If you've promised yourself that no matter how frazzled you are after all those meetings, you're going to write at least a draft response to that difficult but important email before doing anything else, then rather than watering your plants it may be best to either write the draft email or, if you're really too tired, to just rest and do nothing, in order to maintain the integrity of your system, your confidence in your own follow-through on promises to yourself, and your determination to write that email within the next couple of days before your plants wilt. Allen may consider this a waste of time, but for some people, these sorts of arbitrary rules can be worthwhile as a way of getting motivated to get the most important things done; for example, for some of the people who posted comments at the bottom of this page.
Anyway, GTD already has a three-level priority system! "A" is work you do as it comes up. (If you burn your hand, you stick it under the cold water without writing that action on a list first.) "B" is your "next actions" lists, and "C" is "someday/maybe". GTD also includes the idea of making commitments to yourself: I'm pretty sure one of the books includes the idea of making an appointment with yourself -- that looks like a commitment. He also says you can re-negotiate your commitments with yourself at any time, which kindof implies you have commitments to yourself.
People are free to use ABC priority codes if they find it works well for them.
The following is a slightly exaggerated comparison of how I would handle a task as compared to David Allen's GTD as I understand it. See also Sorting actions by energy level required, etc. for a description of my system.
Suppose I'm riding a bus and think of something I want to do at home sometime in the next few weeks. I pull out my notebook and immediately write it on my home actions list, in the section for low-priority actions that take significant time and energy. When I'm at home and have time to do stuff, I look at my list, often reading only the high-priority or (if I'm tired or short of time) only the easy/quick actions. I may read that action a small number of times over the next few weeks, and eventually do it.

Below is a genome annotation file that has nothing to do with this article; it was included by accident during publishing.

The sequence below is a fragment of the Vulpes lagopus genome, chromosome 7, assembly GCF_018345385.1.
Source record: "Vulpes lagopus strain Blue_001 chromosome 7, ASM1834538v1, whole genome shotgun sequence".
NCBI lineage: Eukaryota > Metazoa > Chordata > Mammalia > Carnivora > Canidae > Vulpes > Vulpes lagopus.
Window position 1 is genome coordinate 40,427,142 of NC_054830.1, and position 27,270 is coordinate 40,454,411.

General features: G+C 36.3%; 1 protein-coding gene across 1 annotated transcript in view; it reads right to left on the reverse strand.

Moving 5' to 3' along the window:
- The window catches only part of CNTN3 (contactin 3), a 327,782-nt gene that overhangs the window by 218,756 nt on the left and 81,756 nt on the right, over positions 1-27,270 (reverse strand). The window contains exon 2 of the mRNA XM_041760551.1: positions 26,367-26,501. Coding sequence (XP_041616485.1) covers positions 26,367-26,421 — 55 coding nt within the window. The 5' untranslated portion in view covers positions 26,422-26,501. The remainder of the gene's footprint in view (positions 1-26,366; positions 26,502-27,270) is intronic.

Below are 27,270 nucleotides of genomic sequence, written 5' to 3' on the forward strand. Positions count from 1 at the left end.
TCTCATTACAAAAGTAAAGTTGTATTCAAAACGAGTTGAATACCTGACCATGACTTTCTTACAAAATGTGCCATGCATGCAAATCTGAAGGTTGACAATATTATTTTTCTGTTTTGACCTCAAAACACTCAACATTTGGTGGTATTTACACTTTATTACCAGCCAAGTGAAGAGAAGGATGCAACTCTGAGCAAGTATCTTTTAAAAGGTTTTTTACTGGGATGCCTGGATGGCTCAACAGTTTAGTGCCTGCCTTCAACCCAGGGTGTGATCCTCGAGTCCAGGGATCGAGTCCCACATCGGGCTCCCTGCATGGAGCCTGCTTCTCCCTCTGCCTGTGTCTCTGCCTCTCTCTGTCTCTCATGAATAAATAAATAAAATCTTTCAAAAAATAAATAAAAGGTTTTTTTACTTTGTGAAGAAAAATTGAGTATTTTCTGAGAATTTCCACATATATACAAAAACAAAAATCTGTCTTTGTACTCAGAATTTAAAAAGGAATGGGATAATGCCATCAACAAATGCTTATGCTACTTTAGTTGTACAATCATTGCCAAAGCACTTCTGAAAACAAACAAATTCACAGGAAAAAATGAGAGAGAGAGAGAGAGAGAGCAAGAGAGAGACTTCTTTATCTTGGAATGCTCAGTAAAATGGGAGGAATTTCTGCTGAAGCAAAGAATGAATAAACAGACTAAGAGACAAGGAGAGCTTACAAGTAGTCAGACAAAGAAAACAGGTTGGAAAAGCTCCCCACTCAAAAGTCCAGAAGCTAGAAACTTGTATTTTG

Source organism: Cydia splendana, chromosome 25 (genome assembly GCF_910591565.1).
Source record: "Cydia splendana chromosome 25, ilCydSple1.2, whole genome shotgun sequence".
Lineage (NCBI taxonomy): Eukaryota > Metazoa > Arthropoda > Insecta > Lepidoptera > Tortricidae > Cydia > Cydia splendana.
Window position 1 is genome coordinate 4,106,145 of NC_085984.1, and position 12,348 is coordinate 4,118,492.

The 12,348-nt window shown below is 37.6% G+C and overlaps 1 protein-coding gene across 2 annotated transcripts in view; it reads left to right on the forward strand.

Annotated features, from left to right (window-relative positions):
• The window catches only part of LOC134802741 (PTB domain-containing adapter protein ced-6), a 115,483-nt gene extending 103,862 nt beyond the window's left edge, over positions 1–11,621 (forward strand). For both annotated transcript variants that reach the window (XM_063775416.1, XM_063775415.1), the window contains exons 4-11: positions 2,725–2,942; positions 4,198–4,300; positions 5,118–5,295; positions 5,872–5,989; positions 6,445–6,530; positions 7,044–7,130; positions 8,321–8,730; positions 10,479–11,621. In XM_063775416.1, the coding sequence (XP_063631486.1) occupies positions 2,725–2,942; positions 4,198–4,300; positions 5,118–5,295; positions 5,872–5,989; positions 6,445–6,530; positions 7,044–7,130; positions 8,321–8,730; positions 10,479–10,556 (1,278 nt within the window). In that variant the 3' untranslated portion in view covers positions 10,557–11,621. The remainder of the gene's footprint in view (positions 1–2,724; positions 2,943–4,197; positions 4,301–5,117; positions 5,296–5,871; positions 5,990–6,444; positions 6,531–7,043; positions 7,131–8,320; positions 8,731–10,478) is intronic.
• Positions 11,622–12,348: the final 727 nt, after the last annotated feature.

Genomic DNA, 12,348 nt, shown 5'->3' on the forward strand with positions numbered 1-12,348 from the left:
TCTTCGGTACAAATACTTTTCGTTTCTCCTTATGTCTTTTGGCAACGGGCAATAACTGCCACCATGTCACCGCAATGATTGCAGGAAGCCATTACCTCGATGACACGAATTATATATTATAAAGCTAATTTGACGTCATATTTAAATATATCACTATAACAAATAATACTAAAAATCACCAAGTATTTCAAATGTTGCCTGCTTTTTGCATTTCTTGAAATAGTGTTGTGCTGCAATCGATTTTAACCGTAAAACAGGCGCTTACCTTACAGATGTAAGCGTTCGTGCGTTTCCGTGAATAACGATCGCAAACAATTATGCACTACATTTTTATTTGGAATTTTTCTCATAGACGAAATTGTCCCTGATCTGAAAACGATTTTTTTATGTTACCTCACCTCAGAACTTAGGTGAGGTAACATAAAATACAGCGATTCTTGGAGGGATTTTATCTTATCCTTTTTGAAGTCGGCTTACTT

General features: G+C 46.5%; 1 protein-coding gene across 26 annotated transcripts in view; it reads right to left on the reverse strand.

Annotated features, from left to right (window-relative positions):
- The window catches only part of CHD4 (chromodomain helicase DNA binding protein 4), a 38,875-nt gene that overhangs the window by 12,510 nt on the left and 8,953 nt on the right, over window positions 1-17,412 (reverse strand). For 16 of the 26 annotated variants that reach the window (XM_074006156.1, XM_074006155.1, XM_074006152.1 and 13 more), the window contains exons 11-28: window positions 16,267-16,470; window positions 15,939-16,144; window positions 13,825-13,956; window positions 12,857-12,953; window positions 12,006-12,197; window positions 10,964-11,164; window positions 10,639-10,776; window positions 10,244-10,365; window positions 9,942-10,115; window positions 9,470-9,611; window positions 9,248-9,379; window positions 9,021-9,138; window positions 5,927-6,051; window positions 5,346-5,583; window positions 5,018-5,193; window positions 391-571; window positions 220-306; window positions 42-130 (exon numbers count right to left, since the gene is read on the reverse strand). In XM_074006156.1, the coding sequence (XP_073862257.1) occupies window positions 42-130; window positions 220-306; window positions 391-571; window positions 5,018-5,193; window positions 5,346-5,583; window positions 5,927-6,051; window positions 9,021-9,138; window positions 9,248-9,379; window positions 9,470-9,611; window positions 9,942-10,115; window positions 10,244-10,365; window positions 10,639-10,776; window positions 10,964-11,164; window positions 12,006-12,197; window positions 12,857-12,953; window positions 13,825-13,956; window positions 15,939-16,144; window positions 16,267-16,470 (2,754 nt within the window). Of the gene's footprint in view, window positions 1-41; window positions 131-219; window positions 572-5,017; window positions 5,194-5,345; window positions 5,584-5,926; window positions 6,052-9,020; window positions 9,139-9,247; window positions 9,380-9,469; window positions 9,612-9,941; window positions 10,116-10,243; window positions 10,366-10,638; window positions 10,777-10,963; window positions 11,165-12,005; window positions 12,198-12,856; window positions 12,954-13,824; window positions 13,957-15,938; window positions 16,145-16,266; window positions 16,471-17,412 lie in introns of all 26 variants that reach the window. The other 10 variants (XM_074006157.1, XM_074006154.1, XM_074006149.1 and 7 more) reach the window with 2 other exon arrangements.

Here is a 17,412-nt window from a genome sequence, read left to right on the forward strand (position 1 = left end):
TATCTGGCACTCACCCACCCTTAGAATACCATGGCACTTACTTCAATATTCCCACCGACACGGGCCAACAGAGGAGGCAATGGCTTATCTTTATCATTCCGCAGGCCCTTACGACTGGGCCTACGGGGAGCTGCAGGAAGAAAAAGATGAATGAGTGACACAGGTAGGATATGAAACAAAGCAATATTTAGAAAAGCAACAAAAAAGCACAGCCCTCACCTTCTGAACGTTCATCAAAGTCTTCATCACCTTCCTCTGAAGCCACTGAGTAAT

Total effort: Writing once; reading a few times; doing once. Three steps, one of which is repeated a small number of times.
The initial writing involves mental effort to assess the level of priority and difficulty.
In David Allen's system as I understand it, it would work like this. I'm on the bus and think of the item. I write it on a slip of paper. When I get home or to the office, I put it into my inbox. Later, I process it and decide it can be handled with a single action (no project needed). I add it to "Someday/Maybe" because it doesn't have to be done this week. Then each week when I do weekly review, I look over it and decide whether to put it on my list of actions for that week. One week I predict that I'll likely have time, and put it on my actions list. Oops, it turns out I don't have time. On the next weekly review I leave it on my home actions list again. For those two weeks, whenever I'm doing stuff at home, I read all the actions on the list, select the ones I have time and energy for, (usually rejecting that action at that stage), sort them by priority (sometimes sorting that action as low-priority), then do. Eventually that one gets done.
Total effort: Writing once, moving into inbox, processing, reviewing several times on Someday/Maybe, moving to actions list, reviewing a large number of times on actions list which involves deciding on time, energy and priority levels, doing. Seven steps, two of which are repeated.
Mental effort is required when processing, when deciding to move off Someday/Maybe, and when reviewing on the actions list and deciding about time, energy etc.: three steps requiring significant mental effort as opposed to one the way I do it.
Actually, in Allen's GTD it wouldn't work that way, because only projects go onto Someday/Maybe. I don't know how he would handle a single action that can be done sometime in the next few weeks (or months). Maybe he'd actually do something more similar to what I do, but that isn't explained.
My method takes more mental effort when initially writing it down, but I find that it usually only takes a few seconds and is doable. A lot of mental effort is saved by putting it immediately onto the right actions list and by not having to think much about time, energy and priority except when initially writing it down.